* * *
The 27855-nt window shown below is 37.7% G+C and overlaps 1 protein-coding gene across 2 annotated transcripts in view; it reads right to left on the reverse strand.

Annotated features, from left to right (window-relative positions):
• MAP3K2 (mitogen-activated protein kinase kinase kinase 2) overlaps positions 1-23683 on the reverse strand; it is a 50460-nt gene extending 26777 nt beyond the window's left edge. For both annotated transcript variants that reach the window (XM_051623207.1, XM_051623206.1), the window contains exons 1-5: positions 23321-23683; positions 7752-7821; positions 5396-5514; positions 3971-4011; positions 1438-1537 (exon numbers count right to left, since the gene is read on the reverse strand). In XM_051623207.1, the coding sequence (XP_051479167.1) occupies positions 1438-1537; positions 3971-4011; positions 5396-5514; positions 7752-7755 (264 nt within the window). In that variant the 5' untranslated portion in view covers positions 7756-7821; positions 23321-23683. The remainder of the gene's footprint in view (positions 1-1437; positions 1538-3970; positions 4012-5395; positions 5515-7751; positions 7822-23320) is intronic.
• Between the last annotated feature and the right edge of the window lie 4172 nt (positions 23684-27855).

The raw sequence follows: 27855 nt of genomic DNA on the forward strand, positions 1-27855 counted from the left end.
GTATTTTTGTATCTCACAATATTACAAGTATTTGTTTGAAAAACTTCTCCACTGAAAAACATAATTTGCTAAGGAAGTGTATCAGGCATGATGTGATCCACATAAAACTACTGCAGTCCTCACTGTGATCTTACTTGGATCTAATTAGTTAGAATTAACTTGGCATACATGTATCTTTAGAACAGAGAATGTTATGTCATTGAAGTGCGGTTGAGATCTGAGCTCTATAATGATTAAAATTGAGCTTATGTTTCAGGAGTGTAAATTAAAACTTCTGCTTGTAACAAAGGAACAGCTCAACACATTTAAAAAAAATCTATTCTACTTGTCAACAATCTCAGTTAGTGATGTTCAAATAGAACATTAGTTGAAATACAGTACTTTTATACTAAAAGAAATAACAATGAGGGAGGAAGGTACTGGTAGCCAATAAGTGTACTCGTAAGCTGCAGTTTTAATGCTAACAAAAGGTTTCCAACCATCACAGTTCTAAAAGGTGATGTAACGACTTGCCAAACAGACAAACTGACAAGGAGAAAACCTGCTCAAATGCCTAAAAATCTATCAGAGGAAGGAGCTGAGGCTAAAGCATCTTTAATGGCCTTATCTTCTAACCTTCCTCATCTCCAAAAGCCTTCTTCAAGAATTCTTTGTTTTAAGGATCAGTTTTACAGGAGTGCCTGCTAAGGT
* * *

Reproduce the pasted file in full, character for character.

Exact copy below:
The 27855-nt window shown below is 37.7% G+C and overlaps 1 protein-coding gene across 2 annotated transcripts in view; it reads right to left on the reverse strand.

Annotated features, from left to right (window-relative positions):
• MAP3K2 (mitogen-activated protein kinase kinase kinase 2) overlaps positions 1-23683 on the reverse strand; it is a 50460-nt gene extending 26777 nt beyond the window's left edge. For both annotated transcript variants that reach the window (XM_051623207.1, XM_051623206.1), the window contains exons 1-5: positions 23321-23683; positions 7752-7821; positions 5396-5514; positions 3971-4011; positions 1438-1537 (exon numbers count right to left, since the gene is read on the reverse strand). In XM_051623207.1, the coding sequence (XP_051479167.1) occupies positions 1438-1537; positions 3971-4011; positions 5396-5514; positions 7752-7755 (264 nt within the window). In that variant the 5' untranslated portion in view covers positions 7756-7821; positions 23321-23683. The remainder of the gene's footprint in view (positions 1-1437; positions 1538-3970; positions 4012-5395; positions 5515-7751; positions 7822-23320) is intronic.
• Between the last annotated feature and the right edge of the window lie 4172 nt (positions 23684-27855).

The raw sequence follows: 27855 nt of genomic DNA on the forward strand, positions 1-27855 counted from the left end.
GTATTTTTGTATCTCACAATATTACAAGTATTTGTTTGAAAAACTTCTCCACTGAAAAACATAATTTGCTAAGGAAGTGTATCAGGCATGATGTGATCCACATAAAACTACTGCAGTCCTCACTGTGATCTTACTTGGATCTAATTAGTTAGAATTAACTTGGCATACATGTATCTTTAGAACAGAGAATGTTATGTCATTGAAGTGCGGTTGAGATCTGAGCTCTATAATGATTAAAATTGAGCTTATGTTTCAGGAGTGTAAATTAAAACTTCTGCTTGTAACAAAGGAACAGCTCAACACATTTAAAAAAAATCTATTCTACTTGTCAACAATCTCAGTTAGTGATGTTCAAATAGAACATTAGTTGAAATACAGTACTTTTATACTAAAAGAAATAACAATGAGGGAGGAAGGTACTGGTAGCCAATAAGTGTACTCGTAAGCTGCAGTTTTAATGCTAACAAAAGGTTTCCAACCATCACAGTTCTAAAAGGTGATGTAACGACTTGCCAAACAGACAAACTGACAAGGAGAAAACCTGCTCAAATGCCTAAAAATCTATCAGAGGAAGGAGCTGAGGCTAAAGCATCTTTAATGGCCTTATCTTCTAACCTTCCTCATCTCCAAAAGCCTTCTTCAAGAATTCTTTGTTTTAAGGATCAGTTTTACAGGAGTGCCTGCTAAGGT